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Wednesday, 2 January, 2002, 16:15 GMT
Stranded ship threatens homes
Stranded tanker
Petrol vapour could explode on board the tanker Willy
Coastguards have warned of a possible explosion aboard a fuel tanker that has run aground near a Cornish village.

A kilometre-long slick of diesel has leaked from the 3,000-tonne tanker Willy.

A coastguard spokesman said there were fears the ship could break up in a force 6 wind blowing straight on to the shore.

A safety team has been preparing to board the vessel in rolling seas off Kingsand, near Plymouth, to open fuel tanks and disperse petrol vapour.

The tanker is grounded near Plymouth
About 150 people have been moved out of homes nearby because of the danger of an explosion scattering shrapnel over a wide area.

The German-owned ship ran aground in Cawsand Bay at about 2245 GMT on Tuesday.

It had dragged its anchors while sheltering from a storm.

Devon and Cornwall Police said a half-mile exclusion zone had been imposed around the vessel.

Cracks appeared in the hull of the ship as the tide began to recede and the vessel's own fuel - 100 tonnes of diesel - may have begun leaking.

Rock friction

The vessel discharged its cargo of petrol in Plymouth two days earlier, but there were fears that vapours remaining in the hold could ignite.

The Queen's Harbour Master has been leading talks on securing the ship.

Evacuation centre
Villagers were ordered out of their homes
Coastguard spokesman Wailim Wong said: "It is not known how stable the vessel is, and they are concerned she will break up.

Continued bad weather added to the risk of explosion, said Mr Wong.

"It is increasing the friction on the rocks, which could create some sort of spark, metal against rock or metal against metal.

No one knows how much vapour has gone into the atmosphere."

Fuel vapour could be tasted in the air on shore.

Pollution threat

The crew of 12 - nine Filipinos, two Germans and a Croatian - was able to walk ashore on Tuesday night.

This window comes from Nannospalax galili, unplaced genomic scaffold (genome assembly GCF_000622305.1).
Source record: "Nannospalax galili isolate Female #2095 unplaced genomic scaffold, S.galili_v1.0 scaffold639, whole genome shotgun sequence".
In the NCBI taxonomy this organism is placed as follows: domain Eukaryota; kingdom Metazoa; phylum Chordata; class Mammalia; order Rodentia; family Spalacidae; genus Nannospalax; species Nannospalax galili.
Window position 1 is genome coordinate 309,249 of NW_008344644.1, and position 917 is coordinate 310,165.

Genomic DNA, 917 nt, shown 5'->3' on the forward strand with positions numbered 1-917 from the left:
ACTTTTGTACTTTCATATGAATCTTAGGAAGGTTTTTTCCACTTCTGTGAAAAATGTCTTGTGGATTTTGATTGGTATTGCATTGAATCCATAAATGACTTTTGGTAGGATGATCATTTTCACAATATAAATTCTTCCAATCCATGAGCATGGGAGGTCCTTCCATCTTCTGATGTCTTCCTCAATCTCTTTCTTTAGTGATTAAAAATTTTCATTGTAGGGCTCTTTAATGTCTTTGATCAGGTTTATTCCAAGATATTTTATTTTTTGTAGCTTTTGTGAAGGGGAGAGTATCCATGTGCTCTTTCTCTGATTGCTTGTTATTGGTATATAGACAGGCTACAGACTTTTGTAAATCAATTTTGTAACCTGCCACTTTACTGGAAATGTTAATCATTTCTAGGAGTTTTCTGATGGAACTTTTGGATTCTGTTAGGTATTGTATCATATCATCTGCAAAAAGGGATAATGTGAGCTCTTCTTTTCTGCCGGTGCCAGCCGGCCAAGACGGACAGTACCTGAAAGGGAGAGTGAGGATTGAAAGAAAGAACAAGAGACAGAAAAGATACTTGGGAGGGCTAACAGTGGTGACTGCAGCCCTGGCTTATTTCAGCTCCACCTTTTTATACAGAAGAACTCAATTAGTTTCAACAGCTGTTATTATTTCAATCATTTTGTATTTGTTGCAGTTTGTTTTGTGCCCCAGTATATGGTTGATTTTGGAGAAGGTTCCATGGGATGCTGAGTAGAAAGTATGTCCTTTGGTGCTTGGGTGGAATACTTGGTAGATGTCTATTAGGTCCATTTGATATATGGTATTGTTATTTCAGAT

Crew members were taken to the home of coastguard officers in Kingsand.

Tanker crew
Crew members were able to walk ashore
No call for help was received from the vessel, and coastguards were only alerted by watching villagers.

People living nearest to the scene were being supplied with food and drinks - including turkey soup - at Kingsand village hall.

One of them, Nick Gammel, had witnessed efforts to start the ship's engines before it hit the rocks.

He said: "The stern went in to the shore, and then the wind just pushed the bow on.

"As the bow went on there was a hell of a bang and a crunching noise."

Pat Holdrup, who witnessed the stranding from Cawsand Fort, said: "I could see her drifting quite fast.

"She went on to the rocks very quickly.

"It is a very sad sight - this vessel is a regular visitor to the area."

Leaking fuel also poses a threat to a site of special scientific interest off the coast at Cawsand, as well as to the River Tamar, a special area of conservation.

The BBC's Jane O'Brien
"Rough seas are pounding the vessel"
The BBC's Simon Hall overlooking the stranded tanker
"The danger is simply that of explosion"

Click here to go to Devon
See also:

31 Oct 01 | England
Warship scuttled for divers
23 Jul 01 | Wales
Oil spill inquiry begins
11 Feb 00 | Sci/Tech
UK moves to protect coastline
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